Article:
LeNora Josephine (Quint, Huntley) Conkle, age 103, passed away quietly at the Fairbanks Pioneer Home on Thursday, February 7, 2013. A small service was held at the Pioneer Home on the 10th and a Celebration of Life will be planned for this summer in the Copper River Basin, where her ashes will be scattered over the Eagle Trail Ranch.
LeNora was born on a small ranch near Hazleton, Idaho on August 10, 1909. She was third of ten children born to Jesse Dudley and Olga Elfrieda Otille (Mueller) Quint. She graduated from Boise High School, and then married Alonzo D. Huntley on August 28, 1927. They had three children: Glen Alonzo, Richard Lloyd, and Jessie “Fay”. LeNora and Al divorced in 1940 in California.
During the tight rations and tough times of World War II, LeNora shared a large house with two of her sisters in San Diego, California. By pooling their finances and skills, they managed to have a comfortable life, while raising their children.
LeNora came to Alaska in June of 1946, with new husband, Clement M. “Bud” Conkle, both in their late 30’s. They spent several years living and working in Fairbanks. After a winter in Nabesna, they decided Tanada Lake, on the north side of the Wrangell Mountains, was the place for them. They started work on a small homestead on the southwest shore, using a dog-team to transport needed materials. The following summer/fall, while Bud was learning to fly, LeNora gave birth to their son, Colin. They backpacked and dog-sledded to and from the Nabesna Road for a couple of years until they could afford to buy a J-3 Cub airplane.
Bud and LeNora were soon in the guided fishing and hunting business while adding to their log cabin at Tanada Lake. They expanded their hunting to: mountain goat near Katalla, brown bear on the Alaska Peninsula, and polar bear in the Arctic Peninsula. The couple welcomed many, many visitors over the years. More than a few of their fishing and hunting clients made return trips more than once.
In the 60’s, they started developing a 160-acre homestead on Cobb Lake; near Mile 57 off the Tok Cutoff which they named Eagle Trail Ranch. A 1¼-mile driveway broadened into oats and hay fields doubled as a runway for the J-3 Cub. They both loved horses and soon had more than 20 to use in their new guiding area called Wolf Lake, on the north side of the Nutzotin Mountains, just 20 miles from the Canadian border. Bud was licensed as a Registered Guide for many years, then was granted “Master Guide #19″ in 1974.
LeNora could whip up a meal at any time for just about any given number of guests. She loved to pick berries in the summer and always had a large garden. She used to say she had “always known” how to sew and her interior decorating skills developed in San Diego served her well for the Alaskan life – making tents, sleeping bags, aircraft wings, engine covers, and lots of leather and fur items, made during the quiet times when Bud was away guiding hunts. She also home-schooled Colin for many years.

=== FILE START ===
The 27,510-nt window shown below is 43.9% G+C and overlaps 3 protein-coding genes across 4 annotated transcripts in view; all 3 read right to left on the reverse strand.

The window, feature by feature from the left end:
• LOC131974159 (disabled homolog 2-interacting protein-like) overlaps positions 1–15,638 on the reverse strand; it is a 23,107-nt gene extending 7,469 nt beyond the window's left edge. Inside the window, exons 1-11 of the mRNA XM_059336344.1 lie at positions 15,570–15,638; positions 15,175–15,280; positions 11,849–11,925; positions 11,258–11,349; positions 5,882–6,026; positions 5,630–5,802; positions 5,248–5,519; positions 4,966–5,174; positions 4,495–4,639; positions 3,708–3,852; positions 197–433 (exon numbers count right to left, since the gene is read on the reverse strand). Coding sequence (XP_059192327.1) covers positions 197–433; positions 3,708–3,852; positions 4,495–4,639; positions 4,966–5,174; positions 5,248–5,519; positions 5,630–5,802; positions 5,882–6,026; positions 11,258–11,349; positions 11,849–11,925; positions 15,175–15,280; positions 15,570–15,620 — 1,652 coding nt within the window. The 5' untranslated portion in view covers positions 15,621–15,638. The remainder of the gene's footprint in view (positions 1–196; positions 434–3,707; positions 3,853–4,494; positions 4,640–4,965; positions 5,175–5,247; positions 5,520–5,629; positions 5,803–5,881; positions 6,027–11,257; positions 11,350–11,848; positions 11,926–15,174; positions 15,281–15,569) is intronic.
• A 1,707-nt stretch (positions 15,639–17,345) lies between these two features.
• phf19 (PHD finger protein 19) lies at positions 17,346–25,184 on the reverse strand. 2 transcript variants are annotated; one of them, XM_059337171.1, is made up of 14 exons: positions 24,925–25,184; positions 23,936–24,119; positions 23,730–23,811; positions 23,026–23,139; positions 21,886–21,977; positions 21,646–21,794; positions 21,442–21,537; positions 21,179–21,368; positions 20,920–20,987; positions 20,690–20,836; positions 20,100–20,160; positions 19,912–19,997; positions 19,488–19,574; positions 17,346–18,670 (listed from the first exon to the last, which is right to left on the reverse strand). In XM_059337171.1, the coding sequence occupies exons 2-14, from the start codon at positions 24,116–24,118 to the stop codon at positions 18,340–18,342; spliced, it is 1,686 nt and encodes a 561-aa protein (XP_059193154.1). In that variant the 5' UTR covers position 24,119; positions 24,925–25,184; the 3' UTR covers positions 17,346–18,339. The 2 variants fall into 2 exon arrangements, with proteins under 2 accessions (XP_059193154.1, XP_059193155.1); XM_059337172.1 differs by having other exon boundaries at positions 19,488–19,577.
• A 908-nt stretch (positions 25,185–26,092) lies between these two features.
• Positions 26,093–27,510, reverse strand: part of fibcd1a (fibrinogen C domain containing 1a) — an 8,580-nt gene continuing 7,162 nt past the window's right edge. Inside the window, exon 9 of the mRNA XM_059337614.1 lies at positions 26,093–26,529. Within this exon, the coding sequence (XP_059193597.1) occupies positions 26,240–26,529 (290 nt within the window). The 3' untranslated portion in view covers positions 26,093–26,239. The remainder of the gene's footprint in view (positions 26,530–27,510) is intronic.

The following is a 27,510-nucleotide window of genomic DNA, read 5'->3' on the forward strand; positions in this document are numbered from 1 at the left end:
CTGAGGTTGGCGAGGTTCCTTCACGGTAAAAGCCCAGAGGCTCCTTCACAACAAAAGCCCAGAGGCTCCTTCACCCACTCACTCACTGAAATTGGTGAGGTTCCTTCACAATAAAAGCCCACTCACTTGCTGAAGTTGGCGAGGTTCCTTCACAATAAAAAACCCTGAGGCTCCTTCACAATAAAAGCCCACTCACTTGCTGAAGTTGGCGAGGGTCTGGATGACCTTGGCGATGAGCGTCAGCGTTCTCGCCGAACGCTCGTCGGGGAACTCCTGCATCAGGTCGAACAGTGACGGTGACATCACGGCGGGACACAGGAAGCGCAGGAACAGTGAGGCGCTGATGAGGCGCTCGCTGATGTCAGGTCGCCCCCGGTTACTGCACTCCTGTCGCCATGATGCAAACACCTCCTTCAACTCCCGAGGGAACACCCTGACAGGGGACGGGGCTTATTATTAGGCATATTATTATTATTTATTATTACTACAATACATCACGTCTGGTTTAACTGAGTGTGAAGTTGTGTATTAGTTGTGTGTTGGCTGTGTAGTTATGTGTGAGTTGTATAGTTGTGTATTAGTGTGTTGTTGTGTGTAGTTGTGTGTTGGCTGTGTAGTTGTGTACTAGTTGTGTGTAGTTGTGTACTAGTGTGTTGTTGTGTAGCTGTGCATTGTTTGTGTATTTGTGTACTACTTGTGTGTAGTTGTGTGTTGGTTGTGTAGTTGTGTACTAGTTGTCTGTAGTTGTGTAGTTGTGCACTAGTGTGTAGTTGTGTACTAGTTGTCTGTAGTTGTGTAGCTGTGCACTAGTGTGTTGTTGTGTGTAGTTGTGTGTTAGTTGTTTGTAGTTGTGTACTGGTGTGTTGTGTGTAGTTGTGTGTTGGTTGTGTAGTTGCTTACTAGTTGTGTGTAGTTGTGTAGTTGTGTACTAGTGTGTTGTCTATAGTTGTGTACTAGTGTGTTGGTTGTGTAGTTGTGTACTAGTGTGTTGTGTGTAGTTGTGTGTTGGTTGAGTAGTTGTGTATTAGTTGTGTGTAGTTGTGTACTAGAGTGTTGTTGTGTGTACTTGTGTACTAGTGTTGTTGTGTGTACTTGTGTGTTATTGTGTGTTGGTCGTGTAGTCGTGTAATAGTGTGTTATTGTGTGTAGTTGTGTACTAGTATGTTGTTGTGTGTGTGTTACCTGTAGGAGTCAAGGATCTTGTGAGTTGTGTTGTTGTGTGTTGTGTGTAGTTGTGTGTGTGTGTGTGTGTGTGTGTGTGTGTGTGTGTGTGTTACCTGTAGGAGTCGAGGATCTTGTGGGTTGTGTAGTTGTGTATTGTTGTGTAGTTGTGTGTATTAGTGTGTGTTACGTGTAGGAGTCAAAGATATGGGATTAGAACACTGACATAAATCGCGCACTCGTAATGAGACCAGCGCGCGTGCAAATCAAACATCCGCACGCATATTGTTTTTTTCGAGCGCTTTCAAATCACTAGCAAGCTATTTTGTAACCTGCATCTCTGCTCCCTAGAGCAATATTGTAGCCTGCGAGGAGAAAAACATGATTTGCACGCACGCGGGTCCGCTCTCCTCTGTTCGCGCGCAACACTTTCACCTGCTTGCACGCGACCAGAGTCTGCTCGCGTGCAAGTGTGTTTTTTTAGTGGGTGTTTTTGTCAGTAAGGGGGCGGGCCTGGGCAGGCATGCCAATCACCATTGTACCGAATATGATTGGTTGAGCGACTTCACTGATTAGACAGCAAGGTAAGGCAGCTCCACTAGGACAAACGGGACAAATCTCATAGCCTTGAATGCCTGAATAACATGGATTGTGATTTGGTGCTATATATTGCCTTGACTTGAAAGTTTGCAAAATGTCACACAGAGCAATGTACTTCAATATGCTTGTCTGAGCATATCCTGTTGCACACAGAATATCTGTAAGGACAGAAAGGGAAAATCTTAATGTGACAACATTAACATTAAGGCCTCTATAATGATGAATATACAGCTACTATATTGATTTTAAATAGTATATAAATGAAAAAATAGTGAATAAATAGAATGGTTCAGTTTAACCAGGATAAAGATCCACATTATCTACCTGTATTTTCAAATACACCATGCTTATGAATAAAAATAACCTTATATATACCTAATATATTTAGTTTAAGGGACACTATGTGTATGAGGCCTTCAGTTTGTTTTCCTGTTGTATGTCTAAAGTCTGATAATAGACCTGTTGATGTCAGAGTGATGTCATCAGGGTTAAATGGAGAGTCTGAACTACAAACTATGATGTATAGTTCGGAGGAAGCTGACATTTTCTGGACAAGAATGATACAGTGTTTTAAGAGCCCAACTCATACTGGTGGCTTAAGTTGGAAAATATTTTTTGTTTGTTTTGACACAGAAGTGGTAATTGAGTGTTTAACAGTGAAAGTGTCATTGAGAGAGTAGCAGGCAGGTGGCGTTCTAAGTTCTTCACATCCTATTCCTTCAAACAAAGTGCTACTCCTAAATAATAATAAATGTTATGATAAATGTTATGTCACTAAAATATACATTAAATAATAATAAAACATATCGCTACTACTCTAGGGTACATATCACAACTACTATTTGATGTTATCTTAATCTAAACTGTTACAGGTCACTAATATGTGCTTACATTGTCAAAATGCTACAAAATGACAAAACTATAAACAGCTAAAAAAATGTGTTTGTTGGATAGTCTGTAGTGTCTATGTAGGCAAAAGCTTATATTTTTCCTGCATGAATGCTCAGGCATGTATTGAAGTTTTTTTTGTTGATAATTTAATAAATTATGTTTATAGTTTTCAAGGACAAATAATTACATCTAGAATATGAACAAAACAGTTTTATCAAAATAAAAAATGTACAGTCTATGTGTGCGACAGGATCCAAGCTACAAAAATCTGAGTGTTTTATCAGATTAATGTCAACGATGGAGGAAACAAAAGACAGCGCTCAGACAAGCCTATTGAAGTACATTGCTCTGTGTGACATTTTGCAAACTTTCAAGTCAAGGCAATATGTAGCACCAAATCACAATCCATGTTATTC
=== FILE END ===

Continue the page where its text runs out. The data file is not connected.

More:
In 1976, they moved from the little 3-room cabin on the homestead to the new, modern, log home they had built with their own hands while in their early 60’s. LeNora loved that house! There was suddenly room… room to have a sewing corner, plenty of room for their book collection, and most important of all, a “trophy room” where Bud could display his trophies.
Bud passed away suddenly in February of “85” and LeNora spent the next 10 winters traveling, visiting her children & grandchildren, while spending the summers on her beloved Eagle Trail Ranch working in her garden and writing. (LeNora is the published author of five books about their life in Alaska). In 1995, she sold Eagle Trail Ranch and moved to North Pole, where her oldest son, Glen Huntley, came to be with her until he passed away in 2007. Her granddaughter, Corri Conkle, stepped in to continue her care. At the age of 99, LeNora decided it was time to go to the Pioneer Home, where she resided until her passing, February 07, 2013.
On February 10th, 2010 LeNora was honored as an “Alaska pioneer: by the Twenty-sixth Alaska Legislature, she was Grand Marshal of the Fourth of July 2011 parade in Fairbanks, and in August of 2012 she was recognized by NBC’s Willard Scott as “A Centenarian.”
For her 100th birthday, three days of celebrations were held in Fairbanks and North Pole with many of her family and friends. LeNora had always maintained a huge typed-, then hand-, written correspondence with hundreds of people, including the children and grandchildren of some of their earliest hunting clients; She kept writing letters until a few days before her death.
LeNora was predeceased by her parents and eight of her siblings, as well as her two sons Glen & Dick Huntley. She is survived by her sister, Elizabeth Richmond of Napa, California, daughter Fay Smith of Spanaway Washington, son Colin Conkle of North Pole, and many grand, great & great-great grandchildren. LeNora will be greatly missed by all who knew her indomitable spirit.